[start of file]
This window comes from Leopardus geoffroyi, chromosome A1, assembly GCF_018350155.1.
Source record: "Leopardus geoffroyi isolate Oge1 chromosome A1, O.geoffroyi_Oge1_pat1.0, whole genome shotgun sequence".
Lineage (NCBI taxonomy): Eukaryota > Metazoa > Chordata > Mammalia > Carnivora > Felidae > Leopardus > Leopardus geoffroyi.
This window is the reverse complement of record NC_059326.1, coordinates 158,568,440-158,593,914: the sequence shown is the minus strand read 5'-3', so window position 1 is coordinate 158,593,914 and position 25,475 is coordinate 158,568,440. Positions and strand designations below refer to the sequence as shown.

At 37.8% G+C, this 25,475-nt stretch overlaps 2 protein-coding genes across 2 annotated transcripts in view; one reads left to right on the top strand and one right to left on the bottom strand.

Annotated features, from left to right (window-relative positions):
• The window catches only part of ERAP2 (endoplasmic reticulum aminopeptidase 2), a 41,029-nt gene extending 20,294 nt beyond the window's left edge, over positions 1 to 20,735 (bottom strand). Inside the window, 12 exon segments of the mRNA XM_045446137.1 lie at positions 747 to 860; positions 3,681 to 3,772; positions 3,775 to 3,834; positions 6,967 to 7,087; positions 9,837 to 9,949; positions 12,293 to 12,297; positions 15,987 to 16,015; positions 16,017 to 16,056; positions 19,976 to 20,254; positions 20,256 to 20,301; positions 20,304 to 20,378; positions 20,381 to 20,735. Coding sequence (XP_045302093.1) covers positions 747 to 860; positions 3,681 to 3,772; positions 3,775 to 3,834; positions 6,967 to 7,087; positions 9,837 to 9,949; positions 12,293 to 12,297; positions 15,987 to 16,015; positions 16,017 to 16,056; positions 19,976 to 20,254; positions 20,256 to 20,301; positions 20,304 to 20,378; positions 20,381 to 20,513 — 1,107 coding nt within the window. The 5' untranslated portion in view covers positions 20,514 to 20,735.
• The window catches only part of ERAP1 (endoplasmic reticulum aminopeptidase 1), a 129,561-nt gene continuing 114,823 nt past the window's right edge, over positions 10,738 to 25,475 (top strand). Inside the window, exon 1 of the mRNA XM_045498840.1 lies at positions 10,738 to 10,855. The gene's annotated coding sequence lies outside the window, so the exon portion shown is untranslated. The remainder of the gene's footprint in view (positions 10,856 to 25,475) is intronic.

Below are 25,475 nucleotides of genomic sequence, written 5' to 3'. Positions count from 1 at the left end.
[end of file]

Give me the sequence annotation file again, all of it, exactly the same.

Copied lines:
This window comes from Leopardus geoffroyi, chromosome A1, assembly GCF_018350155.1.
Source record: "Leopardus geoffroyi isolate Oge1 chromosome A1, O.geoffroyi_Oge1_pat1.0, whole genome shotgun sequence".
Lineage (NCBI taxonomy): Eukaryota > Metazoa > Chordata > Mammalia > Carnivora > Felidae > Leopardus > Leopardus geoffroyi.
This window is the reverse complement of record NC_059326.1, coordinates 158,568,440-158,593,914: the sequence shown is the minus strand read 5'-3', so window position 1 is coordinate 158,593,914 and position 25,475 is coordinate 158,568,440. Positions and strand designations below refer to the sequence as shown.

At 37.8% G+C, this 25,475-nt stretch overlaps 2 protein-coding genes across 2 annotated transcripts in view; one reads left to right on the top strand and one right to left on the bottom strand.

Annotated features, from left to right (window-relative positions):
• The window catches only part of ERAP2 (endoplasmic reticulum aminopeptidase 2), a 41,029-nt gene extending 20,294 nt beyond the window's left edge, over positions 1 to 20,735 (bottom strand). Inside the window, 12 exon segments of the mRNA XM_045446137.1 lie at positions 747 to 860; positions 3,681 to 3,772; positions 3,775 to 3,834; positions 6,967 to 7,087; positions 9,837 to 9,949; positions 12,293 to 12,297; positions 15,987 to 16,015; positions 16,017 to 16,056; positions 19,976 to 20,254; positions 20,256 to 20,301; positions 20,304 to 20,378; positions 20,381 to 20,735. Coding sequence (XP_045302093.1) covers positions 747 to 860; positions 3,681 to 3,772; positions 3,775 to 3,834; positions 6,967 to 7,087; positions 9,837 to 9,949; positions 12,293 to 12,297; positions 15,987 to 16,015; positions 16,017 to 16,056; positions 19,976 to 20,254; positions 20,256 to 20,301; positions 20,304 to 20,378; positions 20,381 to 20,513 — 1,107 coding nt within the window. The 5' untranslated portion in view covers positions 20,514 to 20,735.
• The window catches only part of ERAP1 (endoplasmic reticulum aminopeptidase 1), a 129,561-nt gene continuing 114,823 nt past the window's right edge, over positions 10,738 to 25,475 (top strand). Inside the window, exon 1 of the mRNA XM_045498840.1 lies at positions 10,738 to 10,855. The gene's annotated coding sequence lies outside the window, so the exon portion shown is untranslated. The remainder of the gene's footprint in view (positions 10,856 to 25,475) is intronic.

Below are 25,475 nucleotides of genomic sequence, written 5' to 3'. Positions count from 1 at the left end.